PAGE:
Chapter 10, Pt 3 of 5

MY FIRST VISIT HOME

“I suppose I must shake hands with you instead of embracing,” he said with a smile. “You look almost like an English lady.”

I changed the subject by drawing their attention to the luggage, which had to go through the Customs. It took us about an hour here, but I do not think I had to pay any extra charge.

Outside the docks, I was prepared to engage a taxi to take us to Santa Cruz, to Ravi Datt’s place. “It would cost fifteen to twenty rupees,” someone pointed out to me, “it would be too expensive.”

Perhaps it was, but I knew that Vijay and I could not take the train journey just then. The excitement of disembarking and the hot sunshine had almost exhausted us. So it was delightful to sit back and watch the new world around us.

The tall coconut trees with bunches of the green nuts hanging from them. The papaya and banana trees, their broad, green leaves swaying to and fro in the gentle breeze, the variety of flowering trees in full bloom. The menfolk going about their business in snow white shirtsleeves and ladies in their colourful saris and light Sandals. All kinds of traffic was passing by, motor-cars, trams, trolley buses, and also the stately looking victorias drawn by two horses and their sais (drivers) sitting perched up high swishing the leather whips frantically to guide the horses.

We reached our destination it seemed in no time. The servants, yes, two or three eager beavers came running out to help us with the luggage. They even offered to take my coat and the large handbag I was holding.

“No thank you,” I said, “I prefer to carry them myself.” How easy it would be to become lazy and spoilt here, I thought. I must not let that happen to me.

I still remember that first night in Santa Cruz. They fixed the mosquito nets around our beds in the verandah, yet after settling down for a while, I disclosed that at least two of the biggest mosquitoes I had seen so far, had managed to creep in with me. The blighters kept singing in my ear and pricking me now and then to take their refreshment. If I attempted to let them out, I might have invited a dozen more in, that were hovering outside to grab the opportunity.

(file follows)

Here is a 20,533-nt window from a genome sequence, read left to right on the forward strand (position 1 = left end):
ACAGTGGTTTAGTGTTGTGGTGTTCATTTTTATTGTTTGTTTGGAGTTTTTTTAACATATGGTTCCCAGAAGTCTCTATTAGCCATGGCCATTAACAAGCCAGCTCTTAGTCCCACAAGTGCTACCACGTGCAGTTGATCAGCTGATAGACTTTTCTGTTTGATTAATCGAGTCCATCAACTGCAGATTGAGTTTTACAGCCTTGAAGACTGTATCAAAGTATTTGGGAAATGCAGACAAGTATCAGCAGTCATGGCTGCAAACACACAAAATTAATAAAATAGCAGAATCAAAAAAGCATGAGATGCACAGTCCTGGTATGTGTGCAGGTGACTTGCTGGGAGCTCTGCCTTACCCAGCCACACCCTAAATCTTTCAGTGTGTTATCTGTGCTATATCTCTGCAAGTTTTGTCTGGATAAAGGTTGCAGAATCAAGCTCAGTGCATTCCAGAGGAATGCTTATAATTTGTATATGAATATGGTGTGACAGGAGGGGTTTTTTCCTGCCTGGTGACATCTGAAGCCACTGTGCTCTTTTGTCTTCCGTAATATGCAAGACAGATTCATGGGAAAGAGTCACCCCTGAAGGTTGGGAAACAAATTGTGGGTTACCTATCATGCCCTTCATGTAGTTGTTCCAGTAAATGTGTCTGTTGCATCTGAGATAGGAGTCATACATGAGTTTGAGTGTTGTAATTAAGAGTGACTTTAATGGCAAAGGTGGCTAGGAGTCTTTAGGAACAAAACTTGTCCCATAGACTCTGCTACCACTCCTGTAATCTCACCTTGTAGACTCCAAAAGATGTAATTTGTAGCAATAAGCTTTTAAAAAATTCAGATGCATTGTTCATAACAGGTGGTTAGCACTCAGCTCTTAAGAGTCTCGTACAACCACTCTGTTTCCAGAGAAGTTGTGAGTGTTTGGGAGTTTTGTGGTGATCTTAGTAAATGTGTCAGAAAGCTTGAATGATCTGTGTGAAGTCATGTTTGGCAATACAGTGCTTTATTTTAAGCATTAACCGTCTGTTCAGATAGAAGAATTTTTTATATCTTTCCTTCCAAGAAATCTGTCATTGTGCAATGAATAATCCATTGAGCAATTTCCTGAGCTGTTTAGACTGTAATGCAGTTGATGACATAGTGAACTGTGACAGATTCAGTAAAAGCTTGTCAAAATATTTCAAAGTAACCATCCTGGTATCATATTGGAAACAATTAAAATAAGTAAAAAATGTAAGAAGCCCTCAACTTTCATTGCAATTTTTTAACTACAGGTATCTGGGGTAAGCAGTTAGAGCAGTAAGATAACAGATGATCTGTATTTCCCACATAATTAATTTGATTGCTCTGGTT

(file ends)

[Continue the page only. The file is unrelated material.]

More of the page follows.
So I suffered in silence. But I must have dozed off for a while because I remember waking up with the shrill unison cawing of the crows all around me. I lay quite still, and slightly puzzled, surely this familiar, very familiar multiple cawing was not a dream. So it was the real thing and I had come back to my Motherland. How swiftly those years had passed. I earnestly looked forward to going to Punjab and Montgomery where my parents, relatives and old friends were.

There was quite a reception party waiting for us at Montgomery Station. They almost carried us down from the compartment and loaded us with fresh flower-garlands.

There were tears of joy in all our eyes. I kept looking at my mother who had grown so much older and greyer in those thirteen years. They told me that, owing to the failing eyesight, my father had decided to wait for us at home. He embraced me fondly when we reached there. We had always been very close to each other and the long separation had not been easy to endure. It broke my heart to know that he could not see me properly; he was all right when I left him.

“But I can feel you and hear you my dear,” he said “and this makes me happy.” Then he turned to Vijay and shook hands with him. “How do you do young man, you are welcome here.”

He made a point of speaking to Vijay only in English. He had been a Persian teacher in a Government School and yet he had learnt Arabic, Hindi, Sanskrit and English in his spare time and had later matriculated in English.

According to Indian custom my elderly parents had now made their home with my brother Atamdev and his wife, my sisters and their children had also come there to welcome us. Atamdev had taken one or two rooms across the road to accommodate some of the family members.

Vijay and I were given a room to ourselves, but we were not left alone for a minute and were asked to simply remain seated on a charpai or chairs so that our relations and friends could come to see us any time they liked.

The front door was left ajar for them. And they came in twos and threes, mostly ladies in pretty saris or in salvar kamiz (like pyjama suits), their beaming eyes full of curiosity. You could hear one whisper to another: “How beautifully white she looks, her bobbed hair and upright carriage has changed her appearance completely. Would she talk to us? Does she remember her mother tongue? And what about the boy? He speaks just like an English child and yet he has black eyes and hair just like us!”

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